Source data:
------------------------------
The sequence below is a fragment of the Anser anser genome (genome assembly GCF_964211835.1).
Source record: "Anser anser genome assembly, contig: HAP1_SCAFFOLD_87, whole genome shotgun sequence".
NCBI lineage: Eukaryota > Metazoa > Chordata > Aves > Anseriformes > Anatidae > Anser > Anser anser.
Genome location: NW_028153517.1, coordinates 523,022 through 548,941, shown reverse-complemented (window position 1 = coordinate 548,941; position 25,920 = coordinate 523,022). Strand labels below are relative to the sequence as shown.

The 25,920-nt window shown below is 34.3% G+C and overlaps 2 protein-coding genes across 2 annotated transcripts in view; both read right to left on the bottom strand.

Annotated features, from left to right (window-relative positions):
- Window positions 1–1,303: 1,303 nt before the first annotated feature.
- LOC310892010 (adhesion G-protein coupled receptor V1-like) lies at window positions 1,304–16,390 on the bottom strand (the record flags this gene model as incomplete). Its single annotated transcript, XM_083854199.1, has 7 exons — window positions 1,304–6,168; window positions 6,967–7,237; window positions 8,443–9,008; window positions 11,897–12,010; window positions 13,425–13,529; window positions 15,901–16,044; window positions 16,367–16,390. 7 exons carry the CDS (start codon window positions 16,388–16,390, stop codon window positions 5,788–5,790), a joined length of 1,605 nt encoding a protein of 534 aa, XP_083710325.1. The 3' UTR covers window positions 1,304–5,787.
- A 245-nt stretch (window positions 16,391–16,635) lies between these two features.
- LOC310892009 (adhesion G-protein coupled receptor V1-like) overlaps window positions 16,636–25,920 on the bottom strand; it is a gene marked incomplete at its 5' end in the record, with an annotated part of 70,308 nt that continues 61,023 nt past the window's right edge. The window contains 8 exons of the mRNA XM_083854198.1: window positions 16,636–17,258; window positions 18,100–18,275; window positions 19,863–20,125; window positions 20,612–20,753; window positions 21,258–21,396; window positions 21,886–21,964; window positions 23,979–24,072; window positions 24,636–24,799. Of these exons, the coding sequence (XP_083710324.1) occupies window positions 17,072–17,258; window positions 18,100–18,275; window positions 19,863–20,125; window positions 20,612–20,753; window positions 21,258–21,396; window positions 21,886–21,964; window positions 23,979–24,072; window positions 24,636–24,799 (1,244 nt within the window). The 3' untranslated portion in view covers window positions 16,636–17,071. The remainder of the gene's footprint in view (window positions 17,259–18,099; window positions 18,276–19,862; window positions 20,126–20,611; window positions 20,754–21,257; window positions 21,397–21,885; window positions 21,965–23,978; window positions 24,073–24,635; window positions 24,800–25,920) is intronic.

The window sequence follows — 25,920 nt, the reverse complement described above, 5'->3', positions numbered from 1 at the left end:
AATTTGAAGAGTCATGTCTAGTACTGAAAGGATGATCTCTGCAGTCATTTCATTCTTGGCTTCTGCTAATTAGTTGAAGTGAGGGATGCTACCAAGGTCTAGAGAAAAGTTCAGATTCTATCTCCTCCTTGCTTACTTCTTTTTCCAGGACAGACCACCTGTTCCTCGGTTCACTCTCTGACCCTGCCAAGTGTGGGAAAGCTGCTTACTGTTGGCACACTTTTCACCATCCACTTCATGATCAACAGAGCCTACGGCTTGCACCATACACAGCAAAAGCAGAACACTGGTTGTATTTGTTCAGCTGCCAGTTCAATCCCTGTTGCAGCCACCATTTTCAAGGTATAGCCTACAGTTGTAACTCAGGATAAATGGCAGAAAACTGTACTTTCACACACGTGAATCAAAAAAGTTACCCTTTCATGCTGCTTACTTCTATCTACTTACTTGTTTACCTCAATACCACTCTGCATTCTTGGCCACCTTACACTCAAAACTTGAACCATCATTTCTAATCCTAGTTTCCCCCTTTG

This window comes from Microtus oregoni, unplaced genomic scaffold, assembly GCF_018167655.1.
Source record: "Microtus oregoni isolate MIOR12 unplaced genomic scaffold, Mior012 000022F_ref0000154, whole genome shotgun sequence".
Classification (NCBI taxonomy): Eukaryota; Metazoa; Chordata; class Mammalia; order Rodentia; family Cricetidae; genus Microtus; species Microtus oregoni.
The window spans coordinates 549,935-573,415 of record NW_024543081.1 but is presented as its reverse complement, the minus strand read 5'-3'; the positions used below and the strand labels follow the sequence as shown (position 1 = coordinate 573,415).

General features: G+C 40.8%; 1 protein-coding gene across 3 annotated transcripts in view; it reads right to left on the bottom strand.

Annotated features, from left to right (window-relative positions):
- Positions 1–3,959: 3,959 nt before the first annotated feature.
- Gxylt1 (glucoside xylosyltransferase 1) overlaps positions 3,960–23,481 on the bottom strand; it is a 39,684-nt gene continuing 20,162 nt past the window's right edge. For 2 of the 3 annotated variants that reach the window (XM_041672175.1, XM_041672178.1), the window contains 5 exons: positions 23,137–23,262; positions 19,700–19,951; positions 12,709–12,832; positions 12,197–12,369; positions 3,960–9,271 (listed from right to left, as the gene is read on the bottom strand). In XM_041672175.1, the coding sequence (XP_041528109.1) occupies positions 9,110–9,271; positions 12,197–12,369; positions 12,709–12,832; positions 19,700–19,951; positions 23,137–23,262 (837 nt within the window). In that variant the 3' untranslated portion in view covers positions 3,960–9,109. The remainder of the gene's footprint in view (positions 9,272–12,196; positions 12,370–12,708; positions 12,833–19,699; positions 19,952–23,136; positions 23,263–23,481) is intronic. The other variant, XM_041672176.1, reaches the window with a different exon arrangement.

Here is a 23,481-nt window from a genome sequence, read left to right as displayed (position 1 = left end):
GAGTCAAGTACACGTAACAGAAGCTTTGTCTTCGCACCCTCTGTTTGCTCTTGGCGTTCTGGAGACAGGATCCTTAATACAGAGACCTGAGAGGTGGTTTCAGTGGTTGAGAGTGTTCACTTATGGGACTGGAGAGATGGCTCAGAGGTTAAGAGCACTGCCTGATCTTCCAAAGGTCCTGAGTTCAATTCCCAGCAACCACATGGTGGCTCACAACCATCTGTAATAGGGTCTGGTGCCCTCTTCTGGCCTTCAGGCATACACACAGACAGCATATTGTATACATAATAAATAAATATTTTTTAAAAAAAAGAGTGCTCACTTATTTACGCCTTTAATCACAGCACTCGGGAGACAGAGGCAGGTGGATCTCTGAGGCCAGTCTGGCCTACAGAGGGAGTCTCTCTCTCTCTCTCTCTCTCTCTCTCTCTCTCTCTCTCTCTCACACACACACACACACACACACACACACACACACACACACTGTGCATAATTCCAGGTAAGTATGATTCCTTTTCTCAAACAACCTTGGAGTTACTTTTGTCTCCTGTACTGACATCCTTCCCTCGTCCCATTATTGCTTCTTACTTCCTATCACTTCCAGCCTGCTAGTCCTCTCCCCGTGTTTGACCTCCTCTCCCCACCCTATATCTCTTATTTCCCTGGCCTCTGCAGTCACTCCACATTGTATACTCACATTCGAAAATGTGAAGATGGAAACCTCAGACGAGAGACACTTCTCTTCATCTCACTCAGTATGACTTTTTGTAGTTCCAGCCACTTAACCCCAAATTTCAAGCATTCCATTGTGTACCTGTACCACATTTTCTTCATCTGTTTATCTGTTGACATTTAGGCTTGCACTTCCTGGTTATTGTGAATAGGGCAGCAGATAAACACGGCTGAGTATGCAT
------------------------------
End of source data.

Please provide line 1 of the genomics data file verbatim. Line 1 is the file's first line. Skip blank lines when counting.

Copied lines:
The sequence below is a fragment of the Anser anser genome (genome assembly GCF_964211835.1).